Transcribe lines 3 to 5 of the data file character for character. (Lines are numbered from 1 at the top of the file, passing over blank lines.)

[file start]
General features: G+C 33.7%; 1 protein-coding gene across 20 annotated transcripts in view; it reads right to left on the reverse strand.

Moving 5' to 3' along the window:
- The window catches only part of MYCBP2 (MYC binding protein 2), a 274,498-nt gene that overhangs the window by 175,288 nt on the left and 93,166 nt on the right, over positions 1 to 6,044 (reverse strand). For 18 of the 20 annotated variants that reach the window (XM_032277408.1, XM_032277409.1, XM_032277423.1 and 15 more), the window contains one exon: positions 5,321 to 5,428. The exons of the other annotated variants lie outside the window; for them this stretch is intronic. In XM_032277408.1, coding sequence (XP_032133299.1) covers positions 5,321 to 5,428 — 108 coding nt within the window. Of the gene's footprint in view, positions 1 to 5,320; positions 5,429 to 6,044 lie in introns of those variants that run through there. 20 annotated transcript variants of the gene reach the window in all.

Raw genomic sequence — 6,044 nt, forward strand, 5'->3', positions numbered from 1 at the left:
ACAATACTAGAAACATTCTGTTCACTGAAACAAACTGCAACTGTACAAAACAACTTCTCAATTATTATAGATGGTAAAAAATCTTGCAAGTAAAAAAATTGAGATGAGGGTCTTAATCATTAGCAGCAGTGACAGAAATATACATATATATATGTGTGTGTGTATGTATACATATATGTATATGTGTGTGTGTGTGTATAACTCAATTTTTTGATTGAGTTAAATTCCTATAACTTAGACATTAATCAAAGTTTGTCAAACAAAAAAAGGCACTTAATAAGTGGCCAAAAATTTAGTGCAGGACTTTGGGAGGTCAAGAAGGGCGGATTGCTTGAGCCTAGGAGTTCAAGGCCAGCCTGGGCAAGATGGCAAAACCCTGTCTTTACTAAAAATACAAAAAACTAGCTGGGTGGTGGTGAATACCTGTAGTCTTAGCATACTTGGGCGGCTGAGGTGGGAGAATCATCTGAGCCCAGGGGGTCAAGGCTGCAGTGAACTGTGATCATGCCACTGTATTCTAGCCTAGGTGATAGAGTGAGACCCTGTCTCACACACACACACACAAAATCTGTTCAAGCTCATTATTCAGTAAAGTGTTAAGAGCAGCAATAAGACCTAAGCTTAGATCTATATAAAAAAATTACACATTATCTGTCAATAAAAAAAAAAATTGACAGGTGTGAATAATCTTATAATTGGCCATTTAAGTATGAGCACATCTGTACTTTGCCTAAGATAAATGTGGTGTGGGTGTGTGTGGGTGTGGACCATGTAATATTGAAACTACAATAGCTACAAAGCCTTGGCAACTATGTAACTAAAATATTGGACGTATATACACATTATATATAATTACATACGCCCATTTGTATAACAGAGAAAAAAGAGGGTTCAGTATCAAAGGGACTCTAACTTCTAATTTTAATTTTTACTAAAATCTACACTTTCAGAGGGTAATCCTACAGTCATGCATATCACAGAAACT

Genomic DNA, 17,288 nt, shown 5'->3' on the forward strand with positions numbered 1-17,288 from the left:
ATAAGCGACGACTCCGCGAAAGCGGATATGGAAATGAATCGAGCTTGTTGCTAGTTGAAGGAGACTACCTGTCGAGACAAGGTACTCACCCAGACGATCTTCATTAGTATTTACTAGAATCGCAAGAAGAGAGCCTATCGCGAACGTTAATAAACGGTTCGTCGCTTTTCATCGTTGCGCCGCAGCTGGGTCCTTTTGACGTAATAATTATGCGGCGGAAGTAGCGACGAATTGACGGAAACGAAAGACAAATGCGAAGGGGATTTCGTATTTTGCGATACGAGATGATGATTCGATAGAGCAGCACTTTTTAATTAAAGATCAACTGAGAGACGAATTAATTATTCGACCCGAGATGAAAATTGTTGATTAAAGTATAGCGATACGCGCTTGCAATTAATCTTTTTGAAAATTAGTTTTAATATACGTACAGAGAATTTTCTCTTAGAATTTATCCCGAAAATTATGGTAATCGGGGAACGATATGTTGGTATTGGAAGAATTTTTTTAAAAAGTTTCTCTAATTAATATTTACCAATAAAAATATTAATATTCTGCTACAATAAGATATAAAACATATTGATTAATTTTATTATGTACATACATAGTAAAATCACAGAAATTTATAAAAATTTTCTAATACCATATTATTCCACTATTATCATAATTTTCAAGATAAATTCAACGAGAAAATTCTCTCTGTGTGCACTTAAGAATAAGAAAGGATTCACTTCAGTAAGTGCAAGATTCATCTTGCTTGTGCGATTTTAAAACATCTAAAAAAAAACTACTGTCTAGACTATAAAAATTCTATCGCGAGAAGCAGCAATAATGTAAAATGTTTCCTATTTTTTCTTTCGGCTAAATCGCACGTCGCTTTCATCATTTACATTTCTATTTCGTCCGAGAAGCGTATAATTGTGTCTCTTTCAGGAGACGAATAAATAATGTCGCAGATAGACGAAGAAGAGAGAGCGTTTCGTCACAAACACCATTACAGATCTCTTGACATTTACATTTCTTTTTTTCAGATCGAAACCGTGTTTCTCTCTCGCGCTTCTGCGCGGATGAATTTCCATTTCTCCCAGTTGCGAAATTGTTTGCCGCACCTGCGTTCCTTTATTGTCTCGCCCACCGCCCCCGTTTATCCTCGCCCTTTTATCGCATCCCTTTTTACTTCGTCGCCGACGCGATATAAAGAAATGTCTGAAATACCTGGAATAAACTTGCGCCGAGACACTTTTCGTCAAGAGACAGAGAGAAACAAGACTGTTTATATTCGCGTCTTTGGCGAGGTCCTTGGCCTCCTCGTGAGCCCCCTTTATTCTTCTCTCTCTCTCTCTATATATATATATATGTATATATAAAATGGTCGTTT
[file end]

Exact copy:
- The window catches only part of MYCBP2 (MYC binding protein 2), a 274,498-nt gene that overhangs the window by 175,288 nt on the left and 93,166 nt on the right, over positions 1 to 6,044 (reverse strand). For 18 of the 20 annotated variants that reach the window (XM_032277408.1, XM_032277409.1, XM_032277423.1 and 15 more), the window contains one exon: positions 5,321 to 5,428. The exons of the other annotated variants lie outside the window; for them this stretch is intronic. In XM_032277408.1, coding sequence (XP_032133299.1) covers positions 5,321 to 5,428 — 108 coding nt within the window. Of the gene's footprint in view, positions 1 to 5,320; positions 5,429 to 6,044 lie in introns of those variants that run through there. 20 annotated transcript variants of the gene reach the window in all.

Raw genomic sequence — 6,044 nt, forward strand, 5'->3', positions numbered from 1 at the left:
ACAATACTAGAAACATTCTGTTCACTGAAACAAACTGCAACTGTACAAAACAACTTCTCAATTATTATAGATGGTAAAAAATCTTGCAAGTAAAAAAATTGAGATGAGGGTCTTAATCATTAGCAGCAGTGACAGAAATATACATATATATATGTGTGTGTGTATGTATACATATATGTATATGTGTGTGTGTGTGTATAACTCAATTTTTTGATTGAGTTAAATTCCTATAACTTAGACATTAATCAAAGTTTGTCAAACAAAAAAAGGCACTTAATAAGTGGCCAAAAATTTAGTGCAGGACTTTGGGAGGTCAAGAAGGGCGGATTGCTTGAGCCTAGGAGTTCAAGGCCAGCCTGGGCAAGATGGCAAAACCCTGTCTTTACTAAAAATACAAAAAACTAGCTGGGTGGTGGTGAATACCTGTAGTCTTAGCATACTTGGGCGGCTGAGGTGGGAGAATCATCTGAGCCCAGGGGGTCAAGGCTGCAGTGAACTGTGATCATGCCACTGTATTCTAGCCTAGGTGATAGAGTGAGACCCTGTCTCACACACACACACACAAAATCTGTTCAAGCTCATTATTCAGTAAAGTGTTAAGAGCAGCAATAAGACCTAAGCTTAGATCTATATAAAAAAATTACACATTATCTGTCAATAAAAAAAAAAATTGACAGGTGTGAATAATCTTATAATTGGCCATTTAAGTATGAGCACATCTGTACTTTGCCTAAGATAAATGTGGTGTGGGTGTGTGTGGGTGTGGACCATGTAATATTGAAACTACAATAGCTACAAAGCCTTGGCAACTATGTAACTAAAATATTGGACGTATATACACATTATATATAATTACATACGCCCATTTGTATAACAGAGAAAAAAGAGGGTTCAGTATCAAAGGGACTCTAACTTCTAATTTTAATTTTTACTAAAATCTACACTTTCAGAGGGTAATCCTACAGTCATGCATATCACAGAAACT